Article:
[sixties-l] Re: The Other Dr. King

From: Ted Morgan (epm2@lehigh.edu)
Date: Thu Feb 22 2001 - 11:15:12 EST

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    I appreciate Stonewall's personal reminiscence about Martin Luther King's
    speech on the war. However, I think there was "something different" about
    the public response to this speech (as opposed to the long-term current of
    red-baiting, etc. that was widespread before). This dismissal of King came
    from the heart of the "liberal establishment" that was "on his side" on
    civil rights --Johnson administration people (most blatantly, Roche, who
    shall live in infamy), the New York Times, the Washington Post, etc.
    [Compare their treatment of his Vietnam speech, for example, with his "I
    have a Dream" speech.]

    This is one of the real good examples in the 1960s of the "ideological
    boundaries" of the mass media system & public discourse at work --i.e.,
    positions which are system-critical lie 'outside' the bounds of legitimate
    discourse, whereas those that are critical of particular actors of subsets
    of the system are perfectly legitimate (e.g., civil rights & the attack on
    Southern apartheid vs. the grass-roots effort to confront systemic urban
    (and other) poverty linked to the political economy & local power
    structures; or the Vietnam War as "not working" (legitimate and fully
    visible as part of the mainstream debate in the media and halls of Congress)
    vs. as "US assault on SE Asian nation" (illegitimate and missing from the
    mainstream media).

    One of the impacts of this 'closed' system of discourse, I argue in the book
    I'm working on, is that is pushes "outsiders" in the direction of letting
    their "actions" speak for them --i.e, increasing militance, which becomes
    defined by the media as "radical" when in fact it may not be, etc. Thus
    --for this and many other reasons (! repression by police/govt.; the
    continuing obscene war, etc.)-- the trajectory of the1960s, new left,
    antiwar movement, etc.

    These boundaries continue to hold fast (see just about any foreign policy
    intervention, globalizing capitalism, etc.), while the fixation with
    dramatic action & visuals and the co-optive portrayal of "dissent" and
    "rebellion" throughout the consumer culture are both more pervasive. With
    huge implications for the possibilities of effective democratic mobilization

    Ted Morgan

    Stonewall McMurray wrote:

    > Thanks for this piece. I remember that those of us who had moved on
    > from Civil Rights to the anti-war movement longed for Dr. King to speak
    > out against the war; indeed, there were some who denounced him for not
    > doing so, while others understood that his doing so would cause
    > difficulty for the civil rights movement, which still had things to
    > accomplish.
    > When he finally gave the sermon at Riverside Church, it was broadcast
    > (and rebroadcast) on WRVR, Riverside Church's-then fm station, which
    > carried their services and a mix of classical and jazz. Those of us who
    > had joined the anti-war movement rejoiced that he had finally come out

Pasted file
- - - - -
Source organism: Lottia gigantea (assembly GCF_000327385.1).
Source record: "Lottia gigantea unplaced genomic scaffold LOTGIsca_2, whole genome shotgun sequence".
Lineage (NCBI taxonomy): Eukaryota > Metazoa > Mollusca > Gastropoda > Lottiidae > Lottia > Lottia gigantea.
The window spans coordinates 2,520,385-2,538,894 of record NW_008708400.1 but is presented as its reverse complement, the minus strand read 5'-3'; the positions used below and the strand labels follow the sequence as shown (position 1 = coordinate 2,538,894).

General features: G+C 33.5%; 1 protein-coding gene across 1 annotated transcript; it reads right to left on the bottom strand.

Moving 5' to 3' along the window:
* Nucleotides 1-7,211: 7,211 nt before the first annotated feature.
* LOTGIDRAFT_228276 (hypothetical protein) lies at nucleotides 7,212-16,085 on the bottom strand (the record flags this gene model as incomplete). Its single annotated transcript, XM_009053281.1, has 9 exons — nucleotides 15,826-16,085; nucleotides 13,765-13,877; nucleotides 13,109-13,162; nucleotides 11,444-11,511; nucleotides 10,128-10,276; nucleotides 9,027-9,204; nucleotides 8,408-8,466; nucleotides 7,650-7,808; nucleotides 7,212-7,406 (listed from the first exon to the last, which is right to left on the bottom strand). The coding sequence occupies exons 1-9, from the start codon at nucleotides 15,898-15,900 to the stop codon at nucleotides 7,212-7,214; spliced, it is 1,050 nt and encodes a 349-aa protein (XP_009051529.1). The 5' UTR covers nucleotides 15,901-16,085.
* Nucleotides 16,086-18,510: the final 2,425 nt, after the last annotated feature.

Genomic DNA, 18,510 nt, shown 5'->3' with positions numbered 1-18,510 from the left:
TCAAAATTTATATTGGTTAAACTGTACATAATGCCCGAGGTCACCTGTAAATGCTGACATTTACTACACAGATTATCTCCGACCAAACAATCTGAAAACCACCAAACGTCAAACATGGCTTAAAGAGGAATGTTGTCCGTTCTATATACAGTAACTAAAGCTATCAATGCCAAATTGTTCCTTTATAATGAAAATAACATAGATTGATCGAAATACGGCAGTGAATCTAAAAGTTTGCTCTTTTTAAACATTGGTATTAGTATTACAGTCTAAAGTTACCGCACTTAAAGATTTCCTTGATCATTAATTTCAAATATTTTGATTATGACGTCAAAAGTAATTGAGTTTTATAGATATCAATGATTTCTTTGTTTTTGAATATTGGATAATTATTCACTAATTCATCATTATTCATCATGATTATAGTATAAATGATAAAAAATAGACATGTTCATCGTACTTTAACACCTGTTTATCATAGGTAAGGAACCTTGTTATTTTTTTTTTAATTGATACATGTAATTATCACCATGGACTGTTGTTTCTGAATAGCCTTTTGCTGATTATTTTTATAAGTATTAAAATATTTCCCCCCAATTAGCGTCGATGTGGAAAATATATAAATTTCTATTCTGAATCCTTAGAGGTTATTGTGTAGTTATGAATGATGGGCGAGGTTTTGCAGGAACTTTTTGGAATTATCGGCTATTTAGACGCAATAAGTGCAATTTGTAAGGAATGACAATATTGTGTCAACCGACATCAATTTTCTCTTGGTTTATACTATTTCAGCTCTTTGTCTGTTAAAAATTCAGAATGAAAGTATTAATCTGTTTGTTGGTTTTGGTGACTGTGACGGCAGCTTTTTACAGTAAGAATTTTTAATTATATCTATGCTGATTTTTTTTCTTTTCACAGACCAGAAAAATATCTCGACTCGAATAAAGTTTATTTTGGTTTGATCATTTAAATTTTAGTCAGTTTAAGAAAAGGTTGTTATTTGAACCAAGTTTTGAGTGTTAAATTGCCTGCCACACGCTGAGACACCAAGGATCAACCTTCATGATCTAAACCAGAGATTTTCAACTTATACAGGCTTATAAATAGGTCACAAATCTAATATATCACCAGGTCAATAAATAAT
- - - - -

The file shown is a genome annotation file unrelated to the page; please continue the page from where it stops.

> aganst the war, which many of us saw as of a piece with the civil rights
    > question.
    > Yes, it did lead to yet more denunciations of Dr. King as red; but this
    > was nothing new: it went back all the way to Montgomery, once it was
    > learned that he was associated with the Highlander School and those
    > nasty New York Jewish liberals, some of whom did indeed have present or
    > past Communist ties.
    > ANYthing on the even the right fringe of the liberal side of politics
    > was often so denounced in the 40's-60's-- even, e.g., my future
    > mother-in-law for urging public kindergartens in Houston, or my cousin,
    > a Presbyterian minister, when his Houston congregation's elders refused
    > to allow a John Bircher to donate American flags to put in every Sunday
    > School classroom. (Both of these things from the mid-50's.) The
    > Birchers were all over the place in the newspapers and on radio and tv.
    > And even LBJ was labelled a "Communist" in his Congressional and the
    > 1948 Senate campaigns, because he favored low-interest-rate Federal
    > loans to the Rural Electrification Program for rural power distribution
    > facilities to farmers who lacked electricity because the private
    > utilities thought the investment cost too high to build them and for the
    > development of co-op electric generation and transmission systems such
    > as the Lower Colorado River Authority (LCRA) and Brazos Electric Power
    > Cooperative(BEPC) which sold power to the REA coops in Texas when the
    > private utilities wanted too high a price for electricity -- and this
    > not from the right-wing organizations, but from the campaign of Texas'
    > Governor Coke Stevenson, his opponent in the Democratic Senate Primary
    > which ended in the infamous "landslide".

    Ted Morgan
    Department of Political Science
    Lehigh University
    Maginnes Hall #9
    Bethlehem, PA 18015
    Phone: (610) 758-3345
    Fax: (610) 758-6554

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